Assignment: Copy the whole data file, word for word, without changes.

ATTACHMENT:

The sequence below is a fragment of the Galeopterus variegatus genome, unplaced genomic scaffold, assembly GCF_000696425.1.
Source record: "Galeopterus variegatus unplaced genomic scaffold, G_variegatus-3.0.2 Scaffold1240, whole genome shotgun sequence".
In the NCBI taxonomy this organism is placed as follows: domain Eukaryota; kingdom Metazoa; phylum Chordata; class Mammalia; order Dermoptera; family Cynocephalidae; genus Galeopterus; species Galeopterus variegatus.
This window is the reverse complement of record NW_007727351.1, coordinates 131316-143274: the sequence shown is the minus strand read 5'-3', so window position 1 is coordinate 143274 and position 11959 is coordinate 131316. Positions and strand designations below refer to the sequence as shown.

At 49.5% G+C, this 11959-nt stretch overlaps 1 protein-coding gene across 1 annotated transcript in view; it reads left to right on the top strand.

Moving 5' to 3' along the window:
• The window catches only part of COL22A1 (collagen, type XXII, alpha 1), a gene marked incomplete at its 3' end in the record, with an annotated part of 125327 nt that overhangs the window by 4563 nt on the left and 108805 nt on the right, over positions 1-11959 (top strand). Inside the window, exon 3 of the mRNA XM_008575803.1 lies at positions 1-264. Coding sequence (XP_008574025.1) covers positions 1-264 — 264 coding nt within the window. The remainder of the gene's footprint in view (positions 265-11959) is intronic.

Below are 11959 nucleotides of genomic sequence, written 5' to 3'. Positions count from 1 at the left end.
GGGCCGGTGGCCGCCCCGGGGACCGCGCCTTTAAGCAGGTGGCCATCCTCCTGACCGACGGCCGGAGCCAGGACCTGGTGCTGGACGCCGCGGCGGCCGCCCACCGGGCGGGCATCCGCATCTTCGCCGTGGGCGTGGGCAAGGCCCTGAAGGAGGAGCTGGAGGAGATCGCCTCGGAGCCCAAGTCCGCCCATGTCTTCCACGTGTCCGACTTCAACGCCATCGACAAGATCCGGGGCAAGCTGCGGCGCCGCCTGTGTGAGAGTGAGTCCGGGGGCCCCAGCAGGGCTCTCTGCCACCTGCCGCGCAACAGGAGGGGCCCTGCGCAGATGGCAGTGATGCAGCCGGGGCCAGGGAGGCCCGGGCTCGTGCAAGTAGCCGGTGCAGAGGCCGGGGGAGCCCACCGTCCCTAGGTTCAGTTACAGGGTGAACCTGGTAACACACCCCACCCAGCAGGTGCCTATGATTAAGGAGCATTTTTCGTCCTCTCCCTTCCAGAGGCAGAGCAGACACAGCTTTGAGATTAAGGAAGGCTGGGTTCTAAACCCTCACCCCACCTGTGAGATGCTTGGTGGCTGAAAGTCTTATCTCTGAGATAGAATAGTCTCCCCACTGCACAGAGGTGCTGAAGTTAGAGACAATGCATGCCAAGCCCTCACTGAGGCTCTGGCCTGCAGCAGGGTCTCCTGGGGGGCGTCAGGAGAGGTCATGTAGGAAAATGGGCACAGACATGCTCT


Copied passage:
The sequence below is a fragment of the Galeopterus variegatus genome, unplaced genomic scaffold, assembly GCF_000696425.1.
Source record: "Galeopterus variegatus unplaced genomic scaffold, G_variegatus-3.0.2 Scaffold1240, whole genome shotgun sequence".
In the NCBI taxonomy this organism is placed as follows: domain Eukaryota; kingdom Metazoa; phylum Chordata; class Mammalia; order Dermoptera; family Cynocephalidae; genus Galeopterus; species Galeopterus variegatus.
This window is the reverse complement of record NW_007727351.1, coordinates 131316-143274: the sequence shown is the minus strand read 5'-3', so window position 1 is coordinate 143274 and position 11959 is coordinate 131316. Positions and strand designations below refer to the sequence as shown.

At 49.5% G+C, this 11959-nt stretch overlaps 1 protein-coding gene across 1 annotated transcript in view; it reads left to right on the top strand.

Moving 5' to 3' along the window:
• The window catches only part of COL22A1 (collagen, type XXII, alpha 1), a gene marked incomplete at its 3' end in the record, with an annotated part of 125327 nt that overhangs the window by 4563 nt on the left and 108805 nt on the right, over positions 1-11959 (top strand). Inside the window, exon 3 of the mRNA XM_008575803.1 lies at positions 1-264. Coding sequence (XP_008574025.1) covers positions 1-264 — 264 coding nt within the window. The remainder of the gene's footprint in view (positions 265-11959) is intronic.

Below are 11959 nucleotides of genomic sequence, written 5' to 3'. Positions count from 1 at the left end.
GGGCCGGTGGCCGCCCCGGGGACCGCGCCTTTAAGCAGGTGGCCATCCTCCTGACCGACGGCCGGAGCCAGGACCTGGTGCTGGACGCCGCGGCGGCCGCCCACCGGGCGGGCATCCGCATCTTCGCCGTGGGCGTGGGCAAGGCCCTGAAGGAGGAGCTGGAGGAGATCGCCTCGGAGCCCAAGTCCGCCCATGTCTTCCACGTGTCCGACTTCAACGCCATCGACAAGATCCGGGGCAAGCTGCGGCGCCGCCTGTGTGAGAGTGAGTCCGGGGGCCCCAGCAGGGCTCTCTGCCACCTGCCGCGCAACAGGAGGGGCCCTGCGCAGATGGCAGTGATGCAGCCGGGGCCAGGGAGGCCCGGGCTCGTGCAAGTAGCCGGTGCAGAGGCCGGGGGAGCCCACCGTCCCTAGGTTCAGTTACAGGGTGAACCTGGTAACACACCCCACCCAGCAGGTGCCTATGATTAAGGAGCATTTTTCGTCCTCTCCCTTCCAGAGGCAGAGCAGACACAGCTTTGAGATTAAGGAAGGCTGGGTTCTAAACCCTCACCCCACCTGTGAGATGCTTGGTGGCTGAAAGTCTTATCTCTGAGATAGAATAGTCTCCCCACTGCACAGAGGTGCTGAAGTTAGAGACAATGCATGCCAAGCCCTCACTGAGGCTCTGGCCTGCAGCAGGGTCTCCTGGGGGGCGTCAGGAGAGGTCATGTAGGAAAATGGGCACAGACATGCTCT